Convention center/HQ hotel debate heats up in Boston

Remember the Brookings report? You know, when Heywood Sanders, professor of public administration at the University of Texas at San Antonio, said that the convention center market was, according to an article we published in 2005 when the report came out, "oversaturated, that demand won't catch up with supply any time soon, and that convention centers, by and large, are not meeting economic impact expectations."

Not surprisingly, most in this industry, including IAEE, thought he was full of hooey. Eventually it all quieted down, and convention centers—most recently Philadelphia's—went back to expanding.

But as I read the Boston Globe this morning, I came across this column that cites Sanders in an argument against building a 1,000-room hotel near the Boston Convention and Exhibition Center, and eventually doubling the size of the BCEC itself.

When asked why the forecasts for room nights booked due to the BCEC so far have proved to be a bit optimistic, Jim Rooney, who heads the authority in charge of the BCEC, says in the Globe column that the emphasis should be more on snagging the big biotech, medical device, and financial shows the BCEC currently is too small to accommodate (hence the need to expand the center) than on "how many people slept in the Westin."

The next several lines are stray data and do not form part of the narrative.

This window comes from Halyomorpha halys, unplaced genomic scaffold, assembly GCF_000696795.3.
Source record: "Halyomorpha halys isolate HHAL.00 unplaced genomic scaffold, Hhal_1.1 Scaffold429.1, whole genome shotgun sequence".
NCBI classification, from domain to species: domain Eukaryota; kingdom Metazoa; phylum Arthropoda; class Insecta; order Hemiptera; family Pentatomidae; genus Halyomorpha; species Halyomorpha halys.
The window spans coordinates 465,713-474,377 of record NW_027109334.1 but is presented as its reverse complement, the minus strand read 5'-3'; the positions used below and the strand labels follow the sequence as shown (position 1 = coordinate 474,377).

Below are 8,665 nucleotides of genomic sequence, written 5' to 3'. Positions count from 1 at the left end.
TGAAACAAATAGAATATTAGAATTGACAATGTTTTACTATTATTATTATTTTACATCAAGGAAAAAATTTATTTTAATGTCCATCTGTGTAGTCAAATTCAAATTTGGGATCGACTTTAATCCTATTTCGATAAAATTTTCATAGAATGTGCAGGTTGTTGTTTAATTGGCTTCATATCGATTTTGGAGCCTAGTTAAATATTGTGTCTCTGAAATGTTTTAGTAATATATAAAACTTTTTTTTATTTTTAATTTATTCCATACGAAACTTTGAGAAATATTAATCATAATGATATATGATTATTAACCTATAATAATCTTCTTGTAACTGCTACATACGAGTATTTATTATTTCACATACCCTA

I'm no city planner, but I've always been of the mind that we should beef up development around the BCEC, including hotels (along with residences, shopping, dining, etc.), to make it more attractive to the groups it already can accommodate but isn't getting now because the larger shows have to go pretty far afield right now to house all their attendees. I think a new headquarters hotel would be a good use of the millions of dollars in public subsidies it would require, because I do believe in conventions as "financial engines" for cities. Then we can talk about further expanding the center (and hopefully simultaneously continuing development of hotels/shopping etc.).

Boston's not alone in this fight by any means. Which do you think should come first, the convention center chicken or the hotel/area development egg? In cities like Boston that already have nice, relatively new convention centers but lack the facilities nearby to fully support conventions, I vote for the egg. Am I wrong? Tell me why.

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